War, Huh, Good God!

The following is a passage from an essay that I wrote for a first year history course at the University of Guelph:

The atomic bombing of the Japanese cities of Hiroshima and Nagasaki in August of 1945 essentially ended World War Two. The total casualties from the two bombings added up to over 200,000 (most of which were civilians).[1] Arguments persist today as to whether or not dropping the bombs was necessary in order to end the war. The truth is, that the use of atomic weapons on the state of Japan brought a direct end to a brutal war that had already claimed approximately 50 million lives.[2] While it is entirely true that the destruction following the bombings was truly horrific, and also that 200,000 people died a truly horrendous death, the outcome of the bombings was far better in the long run than continuing the war would have been.

By no means was the destruction of the two cities considered to be a great military success. It is not regarded today as a proud moment in American history. However at the time that it occurred, dropping the bombs appeared as the lesser of two evils. The choices in 1945 were either to force a Japanese surrender through the use of the nuclear weapons, or to launch an invasion on Japan. Neither choice was desirable, however the estimates indicated that an invasion would not be the correct route to follow:

A study done in August 1944 for the Joint Chiefs of Staff projected that an invasion of Japan would “cost a half-million American lives and many more that number in wounded,” while a memorandum from Herbert Hoover to President Truman in May 1945 estimated that a negotiated peace with Japan would “save 500,000 to one million lives.” There is every reason to believe that such round, frightening numbers lingered in the minds of Truman and Stimson long after they were first received, and that they haunted all future deliberations.”[3]

The numbers given in the study far exceeded even the highest estimate for casualties in the two cities as a result of the bombing. Given these numbers, it is easy to see that many human lives (not only on the American side, but also on the Japanese side) were saved as a result.

[1] Michael S. Sherry “Hiroshima and Nagasaki, Atomic Bombing of” The Oxford Companion to United States History. Paul S. Boyer, ed. Oxford University Press 2001. Oxford Reference Online. Oxford University Press. University of Guelph. 16 November 2007 <http://www.oxfordreference.com/views/ENTRY.html?subview=Main&entry=t119.e0698&gt;
[2] J. Garry Clifford, John W. Jeffries “World War II” The Oxford Companion to United States History. Paul S. Boyer, ed. Oxford University Press 2001. Oxford Reference Online. Oxford University Press. University of Guelph. 16 November 2007 <http://www.oxfordreference.com/views/ENTRY.html?subview=Main&entry=t119.e1688-s0004&gt;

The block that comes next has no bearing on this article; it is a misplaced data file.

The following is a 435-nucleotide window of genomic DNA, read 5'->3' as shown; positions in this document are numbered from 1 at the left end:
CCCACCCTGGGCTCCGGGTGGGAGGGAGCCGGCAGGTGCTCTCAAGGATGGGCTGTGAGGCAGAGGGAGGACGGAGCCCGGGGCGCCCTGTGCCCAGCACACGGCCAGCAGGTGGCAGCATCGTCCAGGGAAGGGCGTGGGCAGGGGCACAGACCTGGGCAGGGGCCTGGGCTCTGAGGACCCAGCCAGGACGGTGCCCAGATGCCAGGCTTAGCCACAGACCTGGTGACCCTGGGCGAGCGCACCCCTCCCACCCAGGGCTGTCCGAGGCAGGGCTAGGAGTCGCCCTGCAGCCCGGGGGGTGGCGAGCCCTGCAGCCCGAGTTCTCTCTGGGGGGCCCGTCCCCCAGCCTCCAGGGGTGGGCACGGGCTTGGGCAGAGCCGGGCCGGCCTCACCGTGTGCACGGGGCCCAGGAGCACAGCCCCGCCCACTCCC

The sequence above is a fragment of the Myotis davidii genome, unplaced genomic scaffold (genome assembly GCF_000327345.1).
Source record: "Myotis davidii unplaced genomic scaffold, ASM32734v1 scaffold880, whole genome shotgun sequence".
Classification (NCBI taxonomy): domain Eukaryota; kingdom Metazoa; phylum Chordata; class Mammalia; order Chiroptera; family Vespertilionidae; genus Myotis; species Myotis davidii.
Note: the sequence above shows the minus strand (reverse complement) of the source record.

[3] Kagan, Donald. “Why America dropped the bomb.” Commentary 100.n3 (Sept 1995): 17(7). CPI.Q (Canadian Periodicals). Gale. University of Guelph. 15 Nov. 2007 <http://find.galegroup.com/itx/start.do?prodId=CPI&gt;.

It is interesting, every once in a while, to go back and look at some of the work you’ve done in your life – from kindergarten finger painting, to grade 6 poems, to university papers. Charting the evolution of your own education is a cool thing to be able to do through reading.

I take a few points away from this passage above:

  1. I seemed to have a relatively realistic view of war and its horrors, even at a time when I hadn’t seriously considered the ravages of war, nor visited anywhere beyond the Plains of Abraham that a battle of any significance had been fought.
  2. I wasn’t nearly as critical then as I was today – which is something that I definitely learned over the next 4 years of university. Today, I would never argue that the bombing of Nagasaki and Hiroshima was good because it saved Japanese lives in the big picture. I would also today give them separate treatment, as they were distinct events that occurred several days apart.
  3. Overall, the passage serves as a stark reminder of what is at stake when the world peace we have largely enjoyed since 1945 seems to teeter on the edge of a knife or on the twitter handle of a world leader – nuclear warfare is not something to play political football with, and those who speak lightly of it show their lack of true understanding. For those looking for another reminder of this very seriousness, I urge you to get out to see Dunkirk – an incredible film on this very topic.

Thanks for reading – I promise that I will return tomorrow with more content that is both a) fully original, and b) a little lighter and more accessible/engaging than parliamentary democracy and nuclear warfare (haha!).

Good night to all!

This post is the fifth installment in my month-long project, “500 in 28”. For the next 28 days, I’ll be spending 28 minutes a day writing 500 words. See here for my first post explaining the project. #500in28

1 comment
  1. For those of you considering whether or not the movie Dunkirk is for you, I went to see it with Geoff and would highly recommend seeing it. While it is obviously a tough subject, it doesn’t go out of its way to shock and upset people with gory shots, etc.

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